Up On The Roof celebrates the wonderful music of Carole King and James Taylor. With songs such as: Up On The Roof, You Make Me Feel (Like A Natural Woman), Handyman and You’ve Got A Friend it's the perfect show for any fan of these incredible artists. Accompanied by a fantastic 6 piece band and showing a real enthusiasm for the songs made the night a one to remember!
Dan Haynes and Pete Richards make up "Bookends" - a Simon and Garfunkel tribute. Although they bear no physical resemblance to Art Garfunkel and Paul Simon, all you have to do is close your eyes and you can honestly believe you are listening to the real thing.
The show comprises Dan and Pete singing but it is interspersed with video footage of Simon and Garfunkel and a narrative providing us with interesting information about them and a potted history of their partnership and rise to success. It was a nice supplement to the evening's entertainment.
It has been over three years since I first had the pleasure of seeing MASTERS OF THE HOUSE; four distinguished West End actors whose credits include Les Misérables, The Phantom of The Opera, Evita and Mamma Mia. My first instalment of this fabulous foursome came about after seeing posters around Hertfordshire some years ago for an upcoming one night performance at the Gordon Craig Theatre, Stevenage. The posters promised an evening of well-loved show tunes so, being a huge fan of musicals I was quick to book front row stall seats months in advance. I was slightly worried at the time that the theatre was rather sparse with audience members and suddenly felt vulnerable in the front row. But from the moment they came on the stage and started performing some spine tingling renditions of every bodies favourite show tunes, by the end of act one I was desperate to follow this wonderful foursome around and eagerly tried to keep a watchful eye for upcoming performances without any success and I even started to wonder if they were still performing. Fast forward to the present day and I was utterly ecstatic to see a poster in what is now one of my local theatres just before Christmas and was determined I was going to attend, come hell or high water!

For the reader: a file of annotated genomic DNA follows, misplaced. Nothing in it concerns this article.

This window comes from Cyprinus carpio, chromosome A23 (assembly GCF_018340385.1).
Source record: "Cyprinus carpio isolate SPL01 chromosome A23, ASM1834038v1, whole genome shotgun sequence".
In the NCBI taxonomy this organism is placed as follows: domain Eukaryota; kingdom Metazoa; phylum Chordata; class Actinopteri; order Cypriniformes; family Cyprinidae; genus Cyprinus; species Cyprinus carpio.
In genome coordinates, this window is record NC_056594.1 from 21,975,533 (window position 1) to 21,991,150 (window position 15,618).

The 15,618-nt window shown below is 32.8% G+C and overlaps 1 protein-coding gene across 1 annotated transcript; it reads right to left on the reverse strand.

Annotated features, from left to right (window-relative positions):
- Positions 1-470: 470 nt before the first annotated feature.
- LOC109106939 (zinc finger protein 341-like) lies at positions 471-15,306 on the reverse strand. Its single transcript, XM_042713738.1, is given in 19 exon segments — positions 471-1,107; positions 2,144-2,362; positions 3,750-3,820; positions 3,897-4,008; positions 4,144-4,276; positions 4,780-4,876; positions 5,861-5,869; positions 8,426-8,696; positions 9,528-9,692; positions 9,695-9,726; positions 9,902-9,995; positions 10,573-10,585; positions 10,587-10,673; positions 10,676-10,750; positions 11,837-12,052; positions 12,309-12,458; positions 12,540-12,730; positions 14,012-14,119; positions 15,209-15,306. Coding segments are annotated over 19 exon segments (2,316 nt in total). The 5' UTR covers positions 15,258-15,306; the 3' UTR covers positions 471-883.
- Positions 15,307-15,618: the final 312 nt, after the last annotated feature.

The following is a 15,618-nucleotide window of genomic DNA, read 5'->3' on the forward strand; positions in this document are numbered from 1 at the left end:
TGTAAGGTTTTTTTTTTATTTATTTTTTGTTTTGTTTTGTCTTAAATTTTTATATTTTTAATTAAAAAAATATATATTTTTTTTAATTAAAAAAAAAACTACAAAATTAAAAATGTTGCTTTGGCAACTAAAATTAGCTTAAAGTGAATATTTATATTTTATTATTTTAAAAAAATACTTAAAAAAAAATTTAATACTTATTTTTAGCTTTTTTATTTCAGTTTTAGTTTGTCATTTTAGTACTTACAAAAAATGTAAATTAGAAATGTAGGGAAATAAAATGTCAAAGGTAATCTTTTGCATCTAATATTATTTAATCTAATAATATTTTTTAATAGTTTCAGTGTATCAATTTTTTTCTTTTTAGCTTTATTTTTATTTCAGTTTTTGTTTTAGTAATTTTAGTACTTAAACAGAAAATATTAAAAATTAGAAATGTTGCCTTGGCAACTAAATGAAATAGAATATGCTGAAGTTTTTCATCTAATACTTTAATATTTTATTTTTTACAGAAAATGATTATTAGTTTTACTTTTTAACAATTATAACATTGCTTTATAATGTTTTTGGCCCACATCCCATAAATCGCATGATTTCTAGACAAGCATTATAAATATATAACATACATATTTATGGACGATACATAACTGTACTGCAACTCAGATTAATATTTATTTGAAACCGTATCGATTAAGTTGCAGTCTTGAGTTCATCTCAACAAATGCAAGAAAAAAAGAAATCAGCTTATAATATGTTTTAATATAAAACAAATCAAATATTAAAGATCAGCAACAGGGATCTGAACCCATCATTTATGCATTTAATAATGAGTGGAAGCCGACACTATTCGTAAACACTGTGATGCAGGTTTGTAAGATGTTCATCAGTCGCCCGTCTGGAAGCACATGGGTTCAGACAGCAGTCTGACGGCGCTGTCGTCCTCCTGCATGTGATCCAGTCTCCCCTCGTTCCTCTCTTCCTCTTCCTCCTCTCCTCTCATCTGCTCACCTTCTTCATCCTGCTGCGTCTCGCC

If you expect a tribute to look like who they are portraying, sound like them and even perform like them than Magic: A Kind of Queen is not the tribute act for you. Maybe this is why the first thing we see on the screen at the back of the stage, the words, ‘this is not a lookalike performance’ is given as a warning and stating the obvious when they walk out onto the stage! Whilst they do state that they do not attempt to emulate Queen visually on their flyers, it’s apparent by audience reaction (looking at one another with puzzled expressions and hiding their giggles) that many are not aware of this.
In order to do full justice to this one hour lunchtime concert, I first need to try and explain a few things....
1. What and who is The Michael Kahan Kapelye?
This the Manchester University Music Department's own Klezmer Ensemble. The ensemble is named after the prominent Manchester musician Michael Kahan who performed in both the classical and klezmer genres and was tragically killed in 2008. The ensemble was formed in 2011 by course tutors Ros Hawley and Richard Fay, however the ensembles reforms each year choosing a new set of students to come together and develop this perhaps somewhat unfamiliar style of music, so far removed from classical, to perform regularly throughout the city, especially at The Manchester Jewish Museum.